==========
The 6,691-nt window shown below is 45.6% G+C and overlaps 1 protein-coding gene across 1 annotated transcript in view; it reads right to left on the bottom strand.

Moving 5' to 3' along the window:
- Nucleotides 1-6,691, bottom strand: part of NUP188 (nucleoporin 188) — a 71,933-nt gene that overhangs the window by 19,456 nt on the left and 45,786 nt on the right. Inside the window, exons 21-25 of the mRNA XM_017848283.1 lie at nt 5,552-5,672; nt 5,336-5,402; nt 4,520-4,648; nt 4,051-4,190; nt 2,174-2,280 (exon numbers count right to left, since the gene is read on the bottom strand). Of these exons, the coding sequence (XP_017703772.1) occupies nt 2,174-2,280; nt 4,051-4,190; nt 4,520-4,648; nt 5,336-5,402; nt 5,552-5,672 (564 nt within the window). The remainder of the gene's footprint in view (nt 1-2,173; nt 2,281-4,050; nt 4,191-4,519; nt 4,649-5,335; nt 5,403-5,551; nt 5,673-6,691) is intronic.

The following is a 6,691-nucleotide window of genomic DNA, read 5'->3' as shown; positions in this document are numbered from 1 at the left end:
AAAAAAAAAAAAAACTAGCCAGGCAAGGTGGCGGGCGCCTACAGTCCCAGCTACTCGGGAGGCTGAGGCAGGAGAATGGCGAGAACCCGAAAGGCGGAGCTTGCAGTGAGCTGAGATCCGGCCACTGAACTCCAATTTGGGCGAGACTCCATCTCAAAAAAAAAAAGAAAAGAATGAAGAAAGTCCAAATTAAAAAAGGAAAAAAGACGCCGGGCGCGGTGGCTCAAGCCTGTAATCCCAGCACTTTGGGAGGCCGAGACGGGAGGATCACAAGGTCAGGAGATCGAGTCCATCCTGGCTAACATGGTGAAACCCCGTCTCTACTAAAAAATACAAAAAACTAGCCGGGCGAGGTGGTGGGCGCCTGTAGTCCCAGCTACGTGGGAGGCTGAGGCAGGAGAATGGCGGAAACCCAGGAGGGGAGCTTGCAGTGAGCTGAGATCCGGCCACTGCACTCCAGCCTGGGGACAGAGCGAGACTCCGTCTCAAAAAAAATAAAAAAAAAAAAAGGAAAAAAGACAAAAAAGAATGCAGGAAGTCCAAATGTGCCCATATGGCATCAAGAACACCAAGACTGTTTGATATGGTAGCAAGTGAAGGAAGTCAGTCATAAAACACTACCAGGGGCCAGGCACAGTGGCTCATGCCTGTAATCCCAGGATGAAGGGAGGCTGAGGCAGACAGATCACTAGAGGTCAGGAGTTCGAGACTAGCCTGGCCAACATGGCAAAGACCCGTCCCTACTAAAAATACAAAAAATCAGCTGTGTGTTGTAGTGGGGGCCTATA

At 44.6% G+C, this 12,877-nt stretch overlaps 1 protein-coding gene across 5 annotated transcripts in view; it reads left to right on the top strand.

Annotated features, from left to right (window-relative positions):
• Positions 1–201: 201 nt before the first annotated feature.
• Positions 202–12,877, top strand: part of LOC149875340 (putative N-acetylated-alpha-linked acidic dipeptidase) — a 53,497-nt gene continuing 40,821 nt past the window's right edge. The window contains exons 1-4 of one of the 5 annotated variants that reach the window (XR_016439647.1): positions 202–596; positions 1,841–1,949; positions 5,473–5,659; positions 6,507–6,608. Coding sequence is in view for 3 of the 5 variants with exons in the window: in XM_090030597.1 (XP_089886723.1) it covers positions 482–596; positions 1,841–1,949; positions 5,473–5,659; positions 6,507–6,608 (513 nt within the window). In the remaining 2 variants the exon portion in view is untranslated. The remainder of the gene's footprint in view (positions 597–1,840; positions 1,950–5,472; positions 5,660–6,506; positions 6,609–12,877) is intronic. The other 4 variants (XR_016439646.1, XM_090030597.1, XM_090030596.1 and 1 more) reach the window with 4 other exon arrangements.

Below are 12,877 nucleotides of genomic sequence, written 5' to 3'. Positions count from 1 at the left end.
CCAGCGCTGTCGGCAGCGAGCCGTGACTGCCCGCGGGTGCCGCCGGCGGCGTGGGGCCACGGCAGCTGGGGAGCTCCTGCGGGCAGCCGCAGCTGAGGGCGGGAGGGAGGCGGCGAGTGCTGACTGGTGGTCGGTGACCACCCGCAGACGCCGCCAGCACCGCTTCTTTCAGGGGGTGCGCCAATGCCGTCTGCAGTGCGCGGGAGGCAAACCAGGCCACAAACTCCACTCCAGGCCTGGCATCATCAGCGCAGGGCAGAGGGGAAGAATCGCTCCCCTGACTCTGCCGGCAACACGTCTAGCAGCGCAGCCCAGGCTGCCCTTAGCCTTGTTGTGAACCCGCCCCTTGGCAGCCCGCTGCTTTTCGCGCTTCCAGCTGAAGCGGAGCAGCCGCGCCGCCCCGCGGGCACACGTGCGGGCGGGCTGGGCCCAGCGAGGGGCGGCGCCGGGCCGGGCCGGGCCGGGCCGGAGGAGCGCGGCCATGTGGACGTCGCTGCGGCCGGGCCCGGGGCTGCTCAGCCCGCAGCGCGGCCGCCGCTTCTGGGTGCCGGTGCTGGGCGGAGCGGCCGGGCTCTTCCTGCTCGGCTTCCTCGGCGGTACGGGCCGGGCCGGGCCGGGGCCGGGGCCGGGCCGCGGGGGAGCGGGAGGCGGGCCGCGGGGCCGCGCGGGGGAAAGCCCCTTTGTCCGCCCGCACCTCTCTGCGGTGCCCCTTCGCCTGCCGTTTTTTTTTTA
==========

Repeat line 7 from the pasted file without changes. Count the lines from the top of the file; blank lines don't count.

Annotated features, from left to right (window-relative positions):